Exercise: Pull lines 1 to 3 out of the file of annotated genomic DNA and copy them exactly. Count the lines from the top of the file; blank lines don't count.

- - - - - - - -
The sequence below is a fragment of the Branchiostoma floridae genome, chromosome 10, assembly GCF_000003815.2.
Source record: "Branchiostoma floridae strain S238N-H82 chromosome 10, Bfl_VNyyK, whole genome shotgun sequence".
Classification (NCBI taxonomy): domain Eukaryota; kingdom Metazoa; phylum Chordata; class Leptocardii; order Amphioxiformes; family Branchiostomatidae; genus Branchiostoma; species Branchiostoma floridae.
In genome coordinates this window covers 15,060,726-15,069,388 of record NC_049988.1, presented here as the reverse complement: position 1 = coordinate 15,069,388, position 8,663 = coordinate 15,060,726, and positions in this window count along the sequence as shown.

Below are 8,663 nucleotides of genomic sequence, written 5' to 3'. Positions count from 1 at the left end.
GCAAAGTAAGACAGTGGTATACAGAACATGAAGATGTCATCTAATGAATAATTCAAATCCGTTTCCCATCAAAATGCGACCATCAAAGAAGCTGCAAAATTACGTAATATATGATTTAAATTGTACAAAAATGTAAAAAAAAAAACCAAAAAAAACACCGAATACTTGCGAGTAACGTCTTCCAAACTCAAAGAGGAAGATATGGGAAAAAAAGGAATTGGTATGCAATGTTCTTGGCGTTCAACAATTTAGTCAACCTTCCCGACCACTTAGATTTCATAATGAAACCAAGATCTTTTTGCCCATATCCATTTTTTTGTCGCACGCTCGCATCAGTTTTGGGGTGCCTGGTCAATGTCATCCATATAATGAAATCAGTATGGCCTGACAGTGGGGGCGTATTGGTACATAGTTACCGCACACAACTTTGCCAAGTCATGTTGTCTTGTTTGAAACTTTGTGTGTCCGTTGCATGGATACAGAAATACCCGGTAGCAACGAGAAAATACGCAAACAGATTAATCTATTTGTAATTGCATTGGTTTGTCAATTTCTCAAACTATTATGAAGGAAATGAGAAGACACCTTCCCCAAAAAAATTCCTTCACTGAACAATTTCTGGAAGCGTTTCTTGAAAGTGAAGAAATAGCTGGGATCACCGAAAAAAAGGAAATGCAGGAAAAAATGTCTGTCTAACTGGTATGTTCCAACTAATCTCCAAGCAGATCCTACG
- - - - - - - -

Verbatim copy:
The sequence below is a fragment of the Branchiostoma floridae genome, chromosome 10, assembly GCF_000003815.2.
Source record: "Branchiostoma floridae strain S238N-H82 chromosome 10, Bfl_VNyyK, whole genome shotgun sequence".
Classification (NCBI taxonomy): domain Eukaryota; kingdom Metazoa; phylum Chordata; class Leptocardii; order Amphioxiformes; family Branchiostomatidae; genus Branchiostoma; species Branchiostoma floridae.